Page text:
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Old 02-27-2014, 06:53 PM   #1
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Tire valve extenders

I am presently shopping for new tires and have been getting conflicting reports on the usefull and effectiveness of adding extentions on the inside rear tires. One dealer told me he would install them ,but thought they were a waste of time because they would eventully leak. He suggested just getting a gauge that would be able to read them. What does everyone think about this issue? Is it worth installing extentions or not? Thanks in advance for all your input,Bruc.
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Old 02-27-2014, 07:20 PM   #2
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Highly recommend Dually Valves. They are not an extension but a one piece stem that will extend through the outside dual. I have had to many extensions come loose and leak or the super long secondary core spring will not activate the core at the tire and your can't add or check air.
Bought mine from these guys. Quality product. Give them a call and they will insure you get the correct product.
Dually valve kits for Motor-homes, Busses and 6-wheeled chassis

Suggest you check with the FMCA Michelin tire discount for your tires. I couldn't beat their prices.
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Old 02-27-2014, 07:25 PM   #3
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+1 on the Dually Valve stems. Solid metal that replace the original valve stems. Since you are replacing your tires it would be a good time to have them installed.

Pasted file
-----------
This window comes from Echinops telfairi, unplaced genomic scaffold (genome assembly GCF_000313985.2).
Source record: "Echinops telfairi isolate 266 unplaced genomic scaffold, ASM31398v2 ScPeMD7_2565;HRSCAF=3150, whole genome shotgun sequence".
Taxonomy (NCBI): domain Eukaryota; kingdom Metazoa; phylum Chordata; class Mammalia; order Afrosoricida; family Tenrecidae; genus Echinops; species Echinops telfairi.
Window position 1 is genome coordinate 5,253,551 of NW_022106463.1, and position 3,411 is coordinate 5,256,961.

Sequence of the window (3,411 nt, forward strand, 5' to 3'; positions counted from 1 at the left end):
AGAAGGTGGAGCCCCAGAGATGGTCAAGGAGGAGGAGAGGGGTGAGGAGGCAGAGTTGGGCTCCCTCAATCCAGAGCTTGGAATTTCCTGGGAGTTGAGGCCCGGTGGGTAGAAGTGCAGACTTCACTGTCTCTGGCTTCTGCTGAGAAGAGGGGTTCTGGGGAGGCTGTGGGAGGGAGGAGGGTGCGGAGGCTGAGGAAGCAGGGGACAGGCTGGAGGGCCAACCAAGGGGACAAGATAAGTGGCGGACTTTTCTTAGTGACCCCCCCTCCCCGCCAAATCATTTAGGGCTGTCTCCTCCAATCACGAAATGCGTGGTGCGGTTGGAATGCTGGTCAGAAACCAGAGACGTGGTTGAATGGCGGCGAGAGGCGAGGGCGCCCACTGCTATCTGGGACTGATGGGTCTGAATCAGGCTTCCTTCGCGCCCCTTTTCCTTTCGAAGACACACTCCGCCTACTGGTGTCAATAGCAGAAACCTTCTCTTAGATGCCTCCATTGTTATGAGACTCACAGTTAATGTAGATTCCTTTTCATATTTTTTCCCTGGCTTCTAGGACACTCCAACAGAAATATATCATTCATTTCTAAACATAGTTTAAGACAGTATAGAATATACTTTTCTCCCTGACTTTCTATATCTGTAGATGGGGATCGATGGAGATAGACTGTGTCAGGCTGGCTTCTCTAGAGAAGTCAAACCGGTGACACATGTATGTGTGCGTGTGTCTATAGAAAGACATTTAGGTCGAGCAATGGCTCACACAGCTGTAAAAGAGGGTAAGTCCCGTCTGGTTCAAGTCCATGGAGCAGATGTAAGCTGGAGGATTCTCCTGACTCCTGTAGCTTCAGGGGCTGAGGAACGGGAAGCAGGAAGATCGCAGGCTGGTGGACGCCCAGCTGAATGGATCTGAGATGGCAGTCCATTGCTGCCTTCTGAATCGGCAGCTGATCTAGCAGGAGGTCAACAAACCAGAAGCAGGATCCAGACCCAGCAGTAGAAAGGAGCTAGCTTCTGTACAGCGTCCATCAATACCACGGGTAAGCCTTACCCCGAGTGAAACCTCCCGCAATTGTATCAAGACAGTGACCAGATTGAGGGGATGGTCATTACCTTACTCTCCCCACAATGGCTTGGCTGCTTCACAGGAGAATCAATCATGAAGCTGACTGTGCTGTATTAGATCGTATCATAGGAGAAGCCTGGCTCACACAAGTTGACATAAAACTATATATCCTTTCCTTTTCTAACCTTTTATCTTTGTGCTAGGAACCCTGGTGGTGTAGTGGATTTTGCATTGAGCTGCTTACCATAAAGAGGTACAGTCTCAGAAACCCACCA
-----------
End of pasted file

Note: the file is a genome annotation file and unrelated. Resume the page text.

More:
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Old 02-27-2014, 07:31 PM   #4
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+2 on the Borg Stems.

You're wasting your time and money with any extensions.

One piece stems is the only way to not ever have any problems.

I purchased a complete set of stems from Borg when I had 6 new tires installed. I bought all chrome and they were installed all facing out so airing up, taking a psi reading and installing my TPMS sensors are all a piece of cake now.

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Old 02-27-2014, 09:14 PM   #5
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One thing to remember with longer valve stems. When you press the pressure gauge foot onto the end of the stem, you can significantly overload the rubber gasket that seals the air around the valve hole in the wheel. Some people end up loosening the valve so they have slow leak.
When you press the gauge onto the valve end be sure to support the stem with your other hand.
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Old 02-27-2014, 11:55 PM   #6
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X3. On the longer stems. Extenders will eventually leak.
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Old 02-28-2014, 02:44 AM   #7
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Borg recommends changing the gaskets every five years. I added alligator valve caps to my set up so I do not have to remove the caps to check and refill the air. Neat set up.

Alligator V2B Tire Valve Caps

One drawback is that these will not accommodate a TPMS
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Old 02-28-2014, 08:41 AM   #8
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Quote:
Originally Posted by Tireman9 View Post

One thing to remember with longer valve stems. When you press the pressure gauge foot onto the end of the stem, you can significantly overload the rubber gasket that seals the air around the valve hole in the wheel. Some people end up loosening the valve so they have slow leak.
When you press the gauge onto the valve end be sure to support the stem with your other hand.
Just a reminder to what Tireman9 stated is when purchasing the one piece long stems for the inner duals, also purchase the Donut that supports the stem in the outer dual eliminating the possibility of a leaky rubber gasket on the inner wheel.

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Old 02-28-2014, 08:55 AM   #9